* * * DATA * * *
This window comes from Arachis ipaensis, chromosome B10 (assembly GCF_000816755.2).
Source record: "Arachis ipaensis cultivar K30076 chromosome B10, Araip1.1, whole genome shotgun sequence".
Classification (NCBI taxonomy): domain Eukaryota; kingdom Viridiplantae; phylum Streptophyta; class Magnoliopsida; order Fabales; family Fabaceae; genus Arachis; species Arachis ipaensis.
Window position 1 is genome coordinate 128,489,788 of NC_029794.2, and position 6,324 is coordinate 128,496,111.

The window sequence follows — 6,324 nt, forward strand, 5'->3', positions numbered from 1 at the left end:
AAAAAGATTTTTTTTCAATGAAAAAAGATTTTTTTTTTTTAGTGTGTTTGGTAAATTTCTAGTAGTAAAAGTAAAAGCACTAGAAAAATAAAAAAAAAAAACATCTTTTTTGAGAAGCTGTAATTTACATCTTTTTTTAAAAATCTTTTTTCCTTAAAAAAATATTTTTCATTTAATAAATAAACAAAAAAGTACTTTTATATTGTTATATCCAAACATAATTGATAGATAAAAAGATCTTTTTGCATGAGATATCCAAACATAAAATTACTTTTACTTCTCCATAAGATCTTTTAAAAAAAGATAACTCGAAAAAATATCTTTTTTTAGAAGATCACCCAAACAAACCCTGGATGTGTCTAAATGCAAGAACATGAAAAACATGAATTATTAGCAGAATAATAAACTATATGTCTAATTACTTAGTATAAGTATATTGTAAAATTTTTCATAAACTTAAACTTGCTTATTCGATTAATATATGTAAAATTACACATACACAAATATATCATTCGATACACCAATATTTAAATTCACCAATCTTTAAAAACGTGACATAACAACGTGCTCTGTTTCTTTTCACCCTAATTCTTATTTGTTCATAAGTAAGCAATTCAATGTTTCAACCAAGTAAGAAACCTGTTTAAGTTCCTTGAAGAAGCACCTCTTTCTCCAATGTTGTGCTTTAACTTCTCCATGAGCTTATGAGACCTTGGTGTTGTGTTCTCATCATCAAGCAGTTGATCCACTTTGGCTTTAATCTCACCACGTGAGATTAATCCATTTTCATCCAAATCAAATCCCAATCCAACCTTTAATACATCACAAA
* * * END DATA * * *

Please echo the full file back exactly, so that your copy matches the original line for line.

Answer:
This window comes from Arachis ipaensis, chromosome B10 (assembly GCF_000816755.2).
Source record: "Arachis ipaensis cultivar K30076 chromosome B10, Araip1.1, whole genome shotgun sequence".
Classification (NCBI taxonomy): domain Eukaryota; kingdom Viridiplantae; phylum Streptophyta; class Magnoliopsida; order Fabales; family Fabaceae; genus Arachis; species Arachis ipaensis.
Window position 1 is genome coordinate 128,489,788 of NC_029794.2, and position 6,324 is coordinate 128,496,111.

The window sequence follows — 6,324 nt, forward strand, 5'->3', positions numbered from 1 at the left end:
AAAAAGATTTTTTTTCAATGAAAAAAGATTTTTTTTTTTTAGTGTGTTTGGTAAATTTCTAGTAGTAAAAGTAAAAGCACTAGAAAAATAAAAAAAAAAAACATCTTTTTTGAGAAGCTGTAATTTACATCTTTTTTTAAAAATCTTTTTTCCTTAAAAAAATATTTTTCATTTAATAAATAAACAAAAAAGTACTTTTATATTGTTATATCCAAACATAATTGATAGATAAAAAGATCTTTTTGCATGAGATATCCAAACATAAAATTACTTTTACTTCTCCATAAGATCTTTTAAAAAAAGATAACTCGAAAAAATATCTTTTTTTAGAAGATCACCCAAACAAACCCTGGATGTGTCTAAATGCAAGAACATGAAAAACATGAATTATTAGCAGAATAATAAACTATATGTCTAATTACTTAGTATAAGTATATTGTAAAATTTTTCATAAACTTAAACTTGCTTATTCGATTAATATATGTAAAATTACACATACACAAATATATCATTCGATACACCAATATTTAAATTCACCAATCTTTAAAAACGTGACATAACAACGTGCTCTGTTTCTTTTCACCCTAATTCTTATTTGTTCATAAGTAAGCAATTCAATGTTTCAACCAAGTAAGAAACCTGTTTAAGTTCCTTGAAGAAGCACCTCTTTCTCCAATGTTGTGCTTTAACTTCTCCATGAGCTTATGAGACCTTGGTGTTGTGTTCTCATCATCAAGCAGTTGATCCACTTTGGCTTTAATCTCACCACGTGAGATTAATCCATTTTCATCCAAATCAAATCCCAATCCAACCTTTAATACATCACAAA